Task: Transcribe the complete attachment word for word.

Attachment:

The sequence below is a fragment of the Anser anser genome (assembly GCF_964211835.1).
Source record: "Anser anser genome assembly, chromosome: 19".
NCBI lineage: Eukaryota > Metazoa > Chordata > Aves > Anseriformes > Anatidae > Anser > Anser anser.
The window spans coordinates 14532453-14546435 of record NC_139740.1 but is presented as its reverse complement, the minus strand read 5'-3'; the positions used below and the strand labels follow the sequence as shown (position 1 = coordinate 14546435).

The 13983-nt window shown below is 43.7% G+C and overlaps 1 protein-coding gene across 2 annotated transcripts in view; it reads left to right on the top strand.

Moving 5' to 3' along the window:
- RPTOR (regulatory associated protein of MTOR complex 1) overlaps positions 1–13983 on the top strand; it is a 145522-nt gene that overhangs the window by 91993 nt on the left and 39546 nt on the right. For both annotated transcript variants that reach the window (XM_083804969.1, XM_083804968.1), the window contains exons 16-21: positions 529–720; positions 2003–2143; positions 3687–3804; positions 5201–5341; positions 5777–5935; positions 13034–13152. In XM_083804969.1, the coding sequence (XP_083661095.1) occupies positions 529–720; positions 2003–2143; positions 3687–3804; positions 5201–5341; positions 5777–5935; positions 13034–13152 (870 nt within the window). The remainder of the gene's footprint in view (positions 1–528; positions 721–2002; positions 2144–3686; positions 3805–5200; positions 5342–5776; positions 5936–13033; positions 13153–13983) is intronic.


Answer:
The sequence below is a fragment of the Anser anser genome (assembly GCF_964211835.1).
Source record: "Anser anser genome assembly, chromosome: 19".
NCBI lineage: Eukaryota > Metazoa > Chordata > Aves > Anseriformes > Anatidae > Anser > Anser anser.
The window spans coordinates 14532453-14546435 of record NC_139740.1 but is presented as its reverse complement, the minus strand read 5'-3'; the positions used below and the strand labels follow the sequence as shown (position 1 = coordinate 14546435).

The 13983-nt window shown below is 43.7% G+C and overlaps 1 protein-coding gene across 2 annotated transcripts in view; it reads left to right on the top strand.

Moving 5' to 3' along the window:
- RPTOR (regulatory associated protein of MTOR complex 1) overlaps positions 1–13983 on the top strand; it is a 145522-nt gene that overhangs the window by 91993 nt on the left and 39546 nt on the right. For both annotated transcript variants that reach the window (XM_083804969.1, XM_083804968.1), the window contains exons 16-21: positions 529–720; positions 2003–2143; positions 3687–3804; positions 5201–5341; positions 5777–5935; positions 13034–13152. In XM_083804969.1, the coding sequence (XP_083661095.1) occupies positions 529–720; positions 2003–2143; positions 3687–3804; positions 5201–5341; positions 5777–5935; positions 13034–13152 (870 nt within the window). The remainder of the gene's footprint in view (positions 1–528; positions 721–2002; positions 2144–3686; positions 3805–5200; positions 5342–5776; positions 5936–13033; positions 13153–13983) is intronic.